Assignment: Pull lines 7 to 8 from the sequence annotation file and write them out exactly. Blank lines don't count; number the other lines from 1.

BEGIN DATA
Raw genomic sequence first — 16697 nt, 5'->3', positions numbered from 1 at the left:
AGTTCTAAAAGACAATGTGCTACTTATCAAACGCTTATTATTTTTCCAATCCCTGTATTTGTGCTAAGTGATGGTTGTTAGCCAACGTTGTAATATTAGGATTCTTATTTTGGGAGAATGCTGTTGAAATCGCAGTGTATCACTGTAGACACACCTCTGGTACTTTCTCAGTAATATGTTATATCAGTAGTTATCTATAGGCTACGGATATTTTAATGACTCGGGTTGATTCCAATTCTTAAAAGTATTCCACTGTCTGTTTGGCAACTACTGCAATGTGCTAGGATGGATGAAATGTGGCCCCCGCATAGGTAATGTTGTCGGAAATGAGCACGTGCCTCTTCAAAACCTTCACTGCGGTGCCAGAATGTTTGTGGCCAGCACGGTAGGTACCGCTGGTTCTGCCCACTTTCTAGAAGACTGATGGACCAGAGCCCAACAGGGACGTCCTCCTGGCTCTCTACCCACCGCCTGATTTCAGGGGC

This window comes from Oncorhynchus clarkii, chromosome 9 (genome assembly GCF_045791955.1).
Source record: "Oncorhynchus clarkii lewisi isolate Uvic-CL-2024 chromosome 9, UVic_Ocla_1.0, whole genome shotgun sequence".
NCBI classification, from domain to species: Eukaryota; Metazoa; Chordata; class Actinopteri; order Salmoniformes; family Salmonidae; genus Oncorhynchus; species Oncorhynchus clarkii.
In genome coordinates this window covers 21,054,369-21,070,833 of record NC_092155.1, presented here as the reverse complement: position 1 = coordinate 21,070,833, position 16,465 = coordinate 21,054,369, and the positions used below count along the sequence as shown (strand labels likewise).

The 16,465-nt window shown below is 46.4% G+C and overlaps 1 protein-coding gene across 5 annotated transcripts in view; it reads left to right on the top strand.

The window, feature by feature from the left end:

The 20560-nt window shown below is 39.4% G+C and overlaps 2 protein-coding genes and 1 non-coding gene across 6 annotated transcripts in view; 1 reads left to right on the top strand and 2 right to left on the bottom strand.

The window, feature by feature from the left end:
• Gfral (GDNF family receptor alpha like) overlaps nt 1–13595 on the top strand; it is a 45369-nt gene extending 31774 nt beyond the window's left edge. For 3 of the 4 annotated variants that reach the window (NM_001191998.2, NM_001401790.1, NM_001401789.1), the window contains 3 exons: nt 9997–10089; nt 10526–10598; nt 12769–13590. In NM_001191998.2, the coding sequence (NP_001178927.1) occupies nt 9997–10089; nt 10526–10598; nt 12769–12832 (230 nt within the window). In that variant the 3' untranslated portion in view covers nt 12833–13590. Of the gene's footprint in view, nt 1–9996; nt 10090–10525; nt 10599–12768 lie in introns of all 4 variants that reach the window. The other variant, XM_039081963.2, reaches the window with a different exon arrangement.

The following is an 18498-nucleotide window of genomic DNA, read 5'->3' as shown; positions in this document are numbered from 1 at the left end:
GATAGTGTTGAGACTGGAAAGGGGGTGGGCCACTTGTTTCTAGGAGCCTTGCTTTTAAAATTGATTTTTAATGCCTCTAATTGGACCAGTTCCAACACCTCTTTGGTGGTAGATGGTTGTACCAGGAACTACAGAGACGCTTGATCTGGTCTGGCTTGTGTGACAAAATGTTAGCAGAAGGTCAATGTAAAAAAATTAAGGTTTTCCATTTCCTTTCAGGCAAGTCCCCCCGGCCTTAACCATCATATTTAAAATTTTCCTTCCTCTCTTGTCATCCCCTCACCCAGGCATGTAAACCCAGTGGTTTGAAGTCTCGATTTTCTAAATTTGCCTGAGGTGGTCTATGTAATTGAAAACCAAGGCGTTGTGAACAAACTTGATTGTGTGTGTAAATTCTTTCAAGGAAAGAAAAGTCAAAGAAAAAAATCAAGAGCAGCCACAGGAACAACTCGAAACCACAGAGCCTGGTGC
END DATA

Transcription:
The 16,465-nt window shown below is 46.4% G+C and overlaps 1 protein-coding gene across 5 annotated transcripts in view; it reads left to right on the top strand.

The window, feature by feature from the left end: